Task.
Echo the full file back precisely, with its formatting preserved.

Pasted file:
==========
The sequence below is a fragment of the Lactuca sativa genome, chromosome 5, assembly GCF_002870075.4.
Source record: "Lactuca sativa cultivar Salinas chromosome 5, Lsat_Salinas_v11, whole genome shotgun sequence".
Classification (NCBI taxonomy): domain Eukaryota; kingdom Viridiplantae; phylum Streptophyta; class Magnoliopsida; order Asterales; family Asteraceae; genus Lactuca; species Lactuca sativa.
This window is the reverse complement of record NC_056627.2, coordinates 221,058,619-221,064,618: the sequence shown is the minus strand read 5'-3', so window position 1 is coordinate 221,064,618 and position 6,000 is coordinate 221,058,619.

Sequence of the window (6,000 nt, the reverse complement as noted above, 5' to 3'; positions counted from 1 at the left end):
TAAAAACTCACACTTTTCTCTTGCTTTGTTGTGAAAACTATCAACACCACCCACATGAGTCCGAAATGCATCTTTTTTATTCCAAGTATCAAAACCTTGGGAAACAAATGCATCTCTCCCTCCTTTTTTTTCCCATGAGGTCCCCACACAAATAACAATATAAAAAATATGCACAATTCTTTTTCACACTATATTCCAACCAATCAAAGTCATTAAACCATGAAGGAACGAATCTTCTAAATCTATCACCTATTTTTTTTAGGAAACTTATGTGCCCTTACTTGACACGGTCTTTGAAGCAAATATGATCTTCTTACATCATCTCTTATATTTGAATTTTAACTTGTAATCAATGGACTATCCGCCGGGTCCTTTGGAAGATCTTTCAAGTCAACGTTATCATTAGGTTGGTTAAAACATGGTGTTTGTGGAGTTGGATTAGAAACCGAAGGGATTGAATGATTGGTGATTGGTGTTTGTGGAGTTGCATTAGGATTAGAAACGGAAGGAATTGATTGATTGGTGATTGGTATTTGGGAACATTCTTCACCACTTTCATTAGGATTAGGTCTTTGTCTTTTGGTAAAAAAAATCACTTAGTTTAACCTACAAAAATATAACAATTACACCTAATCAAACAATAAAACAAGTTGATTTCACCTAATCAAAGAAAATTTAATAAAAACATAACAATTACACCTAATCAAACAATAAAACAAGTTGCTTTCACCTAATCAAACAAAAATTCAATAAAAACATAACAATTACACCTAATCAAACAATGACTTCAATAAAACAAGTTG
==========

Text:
The sequence below is a fragment of the Lactuca sativa genome, chromosome 5, assembly GCF_002870075.4.
Source record: "Lactuca sativa cultivar Salinas chromosome 5, Lsat_Salinas_v11, whole genome shotgun sequence".
Classification (NCBI taxonomy): domain Eukaryota; kingdom Viridiplantae; phylum Streptophyta; class Magnoliopsida; order Asterales; family Asteraceae; genus Lactuca; species Lactuca sativa.
This window is the reverse complement of record NC_056627.2, coordinates 221,058,619-221,064,618: the sequence shown is the minus strand read 5'-3', so window position 1 is coordinate 221,064,618 and position 6,000 is coordinate 221,058,619.

Sequence of the window (6,000 nt, the reverse complement as noted above, 5' to 3'; positions counted from 1 at the left end):
TAAAAACTCACACTTTTCTCTTGCTTTGTTGTGAAAACTATCAACACCACCCACATGAGTCCGAAATGCATCTTTTTTATTCCAAGTATCAAAACCTTGGGAAACAAATGCATCTCTCCCTCCTTTTTTTTCCCATGAGGTCCCCACACAAATAACAATATAAAAAATATGCACAATTCTTTTTCACACTATATTCCAACCAATCAAAGTCATTAAACCATGAAGGAACGAATCTTCTAAATCTATCACCTATTTTTTTTAGGAAACTTATGTGCCCTTACTTGACACGGTCTTTGAAGCAAATATGATCTTCTTACATCATCTCTTATATTTGAATTTTAACTTGTAATCAATGGACTATCCGCCGGGTCCTTTGGAAGATCTTTCAAGTCAACGTTATCATTAGGTTGGTTAAAACATGGTGTTTGTGGAGTTGGATTAGAAACCGAAGGGATTGAATGATTGGTGATTGGTGTTTGTGGAGTTGCATTAGGATTAGAAACGGAAGGAATTGATTGATTGGTGATTGGTATTTGGGAACATTCTTCACCACTTTCATTAGGATTAGGTCTTTGTCTTTTGGTAAAAAAAATCACTTAGTTTAACCTACAAAAATATAACAATTACACCTAATCAAACAATAAAACAAGTTGATTTCACCTAATCAAAGAAAATTTAATAAAAACATAACAATTACACCTAATCAAACAATAAAACAAGTTGCTTTCACCTAATCAAACAAAAATTCAATAAAAACATAACAATTACACCTAATCAAACAATGACTTCAATAAAACAAGTTG